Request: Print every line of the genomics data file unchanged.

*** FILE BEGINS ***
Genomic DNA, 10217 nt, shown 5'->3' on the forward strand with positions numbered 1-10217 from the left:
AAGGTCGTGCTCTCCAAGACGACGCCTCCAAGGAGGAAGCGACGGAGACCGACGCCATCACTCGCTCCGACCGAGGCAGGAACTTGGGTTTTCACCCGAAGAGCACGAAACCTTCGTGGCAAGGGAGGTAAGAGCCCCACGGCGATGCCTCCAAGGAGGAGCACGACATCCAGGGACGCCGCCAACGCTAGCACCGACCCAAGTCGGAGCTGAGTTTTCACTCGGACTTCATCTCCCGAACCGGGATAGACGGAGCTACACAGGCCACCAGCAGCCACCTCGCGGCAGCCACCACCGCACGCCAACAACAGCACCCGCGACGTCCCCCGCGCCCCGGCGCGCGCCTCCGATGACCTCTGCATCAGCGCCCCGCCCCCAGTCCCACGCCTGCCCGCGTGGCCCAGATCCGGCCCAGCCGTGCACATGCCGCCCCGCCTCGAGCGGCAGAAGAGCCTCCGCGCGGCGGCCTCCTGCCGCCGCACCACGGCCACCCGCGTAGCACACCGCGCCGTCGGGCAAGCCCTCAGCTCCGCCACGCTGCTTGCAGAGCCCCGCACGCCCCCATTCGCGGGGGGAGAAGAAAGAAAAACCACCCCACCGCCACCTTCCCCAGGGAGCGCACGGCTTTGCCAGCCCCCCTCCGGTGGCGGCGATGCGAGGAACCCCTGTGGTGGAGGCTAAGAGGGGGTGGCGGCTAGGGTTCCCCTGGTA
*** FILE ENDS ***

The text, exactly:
Genomic DNA, 10217 nt, shown 5'->3' on the forward strand with positions numbered 1-10217 from the left:
AAGGTCGTGCTCTCCAAGACGACGCCTCCAAGGAGGAAGCGACGGAGACCGACGCCATCACTCGCTCCGACCGAGGCAGGAACTTGGGTTTTCACCCGAAGAGCACGAAACCTTCGTGGCAAGGGAGGTAAGAGCCCCACGGCGATGCCTCCAAGGAGGAGCACGACATCCAGGGACGCCGCCAACGCTAGCACCGACCCAAGTCGGAGCTGAGTTTTCACTCGGACTTCATCTCCCGAACCGGGATAGACGGAGCTACACAGGCCACCAGCAGCCACCTCGCGGCAGCCACCACCGCACGCCAACAACAGCACCCGCGACGTCCCCCGCGCCCCGGCGCGCGCCTCCGATGACCTCTGCATCAGCGCCCCGCCCCCAGTCCCACGCCTGCCCGCGTGGCCCAGATCCGGCCCAGCCGTGCACATGCCGCCCCGCCTCGAGCGGCAGAAGAGCCTCCGCGCGGCGGCCTCCTGCCGCCGCACCACGGCCACCCGCGTAGCACACCGCGCCGTCGGGCAAGCCCTCAGCTCCGCCACGCTGCTTGCAGAGCCCCGCACGCCCCCATTCGCGGGGGGAGAAGAAAGAAAAACCACCCCACCGCCACCTTCCCCAGGGAGCGCACGGCTTTGCCAGCCCCCCTCCGGTGGCGGCGATGCGAGGAACCCCTGTGGTGGAGGCTAAGAGGGGGTGGCGGCTAGGGTTCCCCTGGTA